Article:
Shock Metamorphism

Different stages between an impact of an extreterrestrial object at the surface of the Earth (or other planets) and the subsequent shock metamorphism
Image Credit: MBG
Aerial view of Meteor (or Barringer) Crater, Arizona (USA).
Image Credit: Michael Collier, AGI webpage

Shock metamorphism exclusively occurs locally around impact craters and possibly around some diatremes. It is characterized by extremely high P/T conditions (tens of hundred of kilobars) over very short time spans. These conditions result from the passing of a shock wave through the rocks.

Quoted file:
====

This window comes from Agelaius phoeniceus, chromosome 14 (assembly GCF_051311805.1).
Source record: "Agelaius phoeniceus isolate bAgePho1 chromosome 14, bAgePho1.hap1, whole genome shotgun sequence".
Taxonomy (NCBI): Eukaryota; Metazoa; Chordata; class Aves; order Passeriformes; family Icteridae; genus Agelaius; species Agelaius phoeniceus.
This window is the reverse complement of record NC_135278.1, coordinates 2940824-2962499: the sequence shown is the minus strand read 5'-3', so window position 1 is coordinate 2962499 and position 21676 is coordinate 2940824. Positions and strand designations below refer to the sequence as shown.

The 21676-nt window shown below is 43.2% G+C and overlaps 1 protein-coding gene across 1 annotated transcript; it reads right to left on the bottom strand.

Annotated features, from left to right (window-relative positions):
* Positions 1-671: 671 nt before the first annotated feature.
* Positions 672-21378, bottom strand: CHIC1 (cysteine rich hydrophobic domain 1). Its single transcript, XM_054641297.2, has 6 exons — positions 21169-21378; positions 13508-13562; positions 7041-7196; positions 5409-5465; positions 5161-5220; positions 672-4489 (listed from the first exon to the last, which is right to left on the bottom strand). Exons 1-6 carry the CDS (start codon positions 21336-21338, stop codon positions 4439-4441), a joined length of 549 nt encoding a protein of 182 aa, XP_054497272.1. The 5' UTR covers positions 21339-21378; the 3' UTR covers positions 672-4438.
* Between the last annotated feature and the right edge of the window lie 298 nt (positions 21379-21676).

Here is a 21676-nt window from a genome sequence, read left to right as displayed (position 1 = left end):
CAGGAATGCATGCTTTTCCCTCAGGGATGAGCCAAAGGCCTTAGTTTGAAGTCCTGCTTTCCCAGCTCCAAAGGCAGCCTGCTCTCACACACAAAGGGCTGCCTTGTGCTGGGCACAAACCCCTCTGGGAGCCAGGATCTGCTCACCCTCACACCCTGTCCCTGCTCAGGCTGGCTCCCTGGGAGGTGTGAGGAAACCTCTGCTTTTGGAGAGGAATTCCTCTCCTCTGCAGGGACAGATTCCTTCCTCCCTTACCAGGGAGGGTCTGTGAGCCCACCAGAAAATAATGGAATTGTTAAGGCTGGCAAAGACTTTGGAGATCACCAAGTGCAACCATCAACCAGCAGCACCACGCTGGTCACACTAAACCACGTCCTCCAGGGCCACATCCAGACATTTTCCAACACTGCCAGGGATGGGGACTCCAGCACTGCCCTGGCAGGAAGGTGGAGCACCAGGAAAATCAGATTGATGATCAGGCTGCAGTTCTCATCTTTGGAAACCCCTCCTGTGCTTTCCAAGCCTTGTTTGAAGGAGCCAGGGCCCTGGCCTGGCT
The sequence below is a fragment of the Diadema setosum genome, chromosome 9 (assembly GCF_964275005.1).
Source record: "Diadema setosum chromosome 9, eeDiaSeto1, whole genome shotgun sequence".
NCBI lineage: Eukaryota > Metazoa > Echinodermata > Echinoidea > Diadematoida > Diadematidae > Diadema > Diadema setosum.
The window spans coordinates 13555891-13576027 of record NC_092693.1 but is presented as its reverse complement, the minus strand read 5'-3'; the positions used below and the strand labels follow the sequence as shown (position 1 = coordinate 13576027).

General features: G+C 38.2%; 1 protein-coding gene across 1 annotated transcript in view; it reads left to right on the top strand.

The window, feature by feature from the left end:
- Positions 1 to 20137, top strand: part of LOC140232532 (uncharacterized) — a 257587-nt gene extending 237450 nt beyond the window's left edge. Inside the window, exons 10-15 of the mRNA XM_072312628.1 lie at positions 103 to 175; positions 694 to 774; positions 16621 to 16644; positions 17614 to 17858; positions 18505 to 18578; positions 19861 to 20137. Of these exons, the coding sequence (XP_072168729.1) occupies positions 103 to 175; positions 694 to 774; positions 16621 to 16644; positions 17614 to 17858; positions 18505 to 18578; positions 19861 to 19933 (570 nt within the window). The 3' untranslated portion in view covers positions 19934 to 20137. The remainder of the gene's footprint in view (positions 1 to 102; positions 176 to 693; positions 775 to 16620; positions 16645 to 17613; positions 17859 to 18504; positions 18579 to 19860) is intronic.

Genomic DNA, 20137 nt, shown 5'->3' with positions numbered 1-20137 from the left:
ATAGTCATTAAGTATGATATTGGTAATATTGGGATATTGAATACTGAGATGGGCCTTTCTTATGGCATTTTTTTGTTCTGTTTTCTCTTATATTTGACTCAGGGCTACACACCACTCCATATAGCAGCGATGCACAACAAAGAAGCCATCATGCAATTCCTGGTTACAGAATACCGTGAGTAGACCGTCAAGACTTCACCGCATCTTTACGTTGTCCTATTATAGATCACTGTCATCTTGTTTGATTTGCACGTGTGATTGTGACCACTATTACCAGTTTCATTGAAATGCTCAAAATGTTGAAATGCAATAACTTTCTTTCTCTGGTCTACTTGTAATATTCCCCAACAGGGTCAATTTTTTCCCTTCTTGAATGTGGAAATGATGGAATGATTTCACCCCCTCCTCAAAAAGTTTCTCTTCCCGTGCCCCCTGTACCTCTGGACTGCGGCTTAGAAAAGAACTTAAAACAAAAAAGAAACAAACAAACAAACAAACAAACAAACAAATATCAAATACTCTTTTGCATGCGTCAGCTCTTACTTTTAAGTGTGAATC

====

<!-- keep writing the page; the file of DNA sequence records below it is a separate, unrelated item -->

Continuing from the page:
Figure 2:  Aerial view of Meteor (or Barringer) Crater, Arizona (USA). This broadly circular bowl is ca 180 m deep and over ca 1250 m  in diameter. The ridge or rim surrounding the crater is 100 to 60 m  above the plateau and is composed of angular debris. The debris was ejected from the crater when a meteorite impacted;
Source: Michael Collier, AGI webpage.